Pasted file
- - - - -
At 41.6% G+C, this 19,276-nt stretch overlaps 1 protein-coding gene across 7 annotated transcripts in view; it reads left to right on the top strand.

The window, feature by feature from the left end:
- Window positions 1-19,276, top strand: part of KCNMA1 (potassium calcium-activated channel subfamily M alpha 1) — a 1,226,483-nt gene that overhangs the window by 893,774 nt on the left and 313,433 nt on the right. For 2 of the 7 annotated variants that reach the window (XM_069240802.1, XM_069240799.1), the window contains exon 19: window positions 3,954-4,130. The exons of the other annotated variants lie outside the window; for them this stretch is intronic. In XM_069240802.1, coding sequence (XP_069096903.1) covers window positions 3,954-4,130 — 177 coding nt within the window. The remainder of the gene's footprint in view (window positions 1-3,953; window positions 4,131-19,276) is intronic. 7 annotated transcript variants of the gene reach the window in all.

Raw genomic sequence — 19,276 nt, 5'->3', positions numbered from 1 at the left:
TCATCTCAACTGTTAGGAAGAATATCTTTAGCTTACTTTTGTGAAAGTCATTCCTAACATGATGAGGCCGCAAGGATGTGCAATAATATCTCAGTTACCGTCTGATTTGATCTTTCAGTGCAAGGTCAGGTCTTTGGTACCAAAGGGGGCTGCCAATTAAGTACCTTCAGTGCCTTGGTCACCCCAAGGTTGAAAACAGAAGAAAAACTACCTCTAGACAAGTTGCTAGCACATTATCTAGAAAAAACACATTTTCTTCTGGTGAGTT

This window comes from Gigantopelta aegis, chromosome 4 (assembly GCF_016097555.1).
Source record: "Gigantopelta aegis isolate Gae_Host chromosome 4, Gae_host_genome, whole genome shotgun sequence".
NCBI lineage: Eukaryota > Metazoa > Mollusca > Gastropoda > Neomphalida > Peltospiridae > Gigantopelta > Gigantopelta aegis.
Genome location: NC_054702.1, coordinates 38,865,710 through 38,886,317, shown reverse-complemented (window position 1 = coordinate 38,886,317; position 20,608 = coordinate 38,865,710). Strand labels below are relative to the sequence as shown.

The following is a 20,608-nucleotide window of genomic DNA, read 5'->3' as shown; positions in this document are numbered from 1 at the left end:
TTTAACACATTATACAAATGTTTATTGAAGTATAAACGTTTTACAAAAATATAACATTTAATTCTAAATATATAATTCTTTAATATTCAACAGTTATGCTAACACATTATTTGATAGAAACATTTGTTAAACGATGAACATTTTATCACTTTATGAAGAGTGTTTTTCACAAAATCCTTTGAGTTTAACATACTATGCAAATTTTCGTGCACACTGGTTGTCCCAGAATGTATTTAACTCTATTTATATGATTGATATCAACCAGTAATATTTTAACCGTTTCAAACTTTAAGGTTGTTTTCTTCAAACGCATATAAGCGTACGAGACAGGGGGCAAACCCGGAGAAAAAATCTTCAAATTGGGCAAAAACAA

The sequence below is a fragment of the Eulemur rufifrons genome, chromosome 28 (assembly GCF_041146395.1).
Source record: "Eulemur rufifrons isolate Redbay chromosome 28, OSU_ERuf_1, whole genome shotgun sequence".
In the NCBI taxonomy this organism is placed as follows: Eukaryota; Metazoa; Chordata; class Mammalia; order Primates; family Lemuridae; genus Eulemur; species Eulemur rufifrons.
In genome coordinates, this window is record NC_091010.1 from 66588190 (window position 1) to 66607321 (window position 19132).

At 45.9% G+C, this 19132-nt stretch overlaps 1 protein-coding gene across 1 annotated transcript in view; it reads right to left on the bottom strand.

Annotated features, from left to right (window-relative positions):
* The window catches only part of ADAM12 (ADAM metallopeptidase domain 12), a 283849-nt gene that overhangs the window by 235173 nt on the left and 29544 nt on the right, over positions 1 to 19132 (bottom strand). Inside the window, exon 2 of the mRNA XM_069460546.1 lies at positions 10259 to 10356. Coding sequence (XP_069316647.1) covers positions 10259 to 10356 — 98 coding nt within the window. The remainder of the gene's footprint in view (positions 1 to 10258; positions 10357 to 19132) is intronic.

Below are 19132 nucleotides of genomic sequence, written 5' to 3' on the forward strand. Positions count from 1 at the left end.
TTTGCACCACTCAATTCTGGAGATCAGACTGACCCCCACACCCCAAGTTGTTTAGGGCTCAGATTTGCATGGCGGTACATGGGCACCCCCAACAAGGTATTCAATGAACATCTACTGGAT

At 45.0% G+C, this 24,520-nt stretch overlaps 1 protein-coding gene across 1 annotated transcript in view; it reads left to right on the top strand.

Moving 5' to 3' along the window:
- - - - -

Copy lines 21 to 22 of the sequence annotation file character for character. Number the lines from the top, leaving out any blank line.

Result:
At 45.0% G+C, this 24,520-nt stretch overlaps 1 protein-coding gene across 1 annotated transcript in view; it reads left to right on the top strand.

Moving 5' to 3' along the window: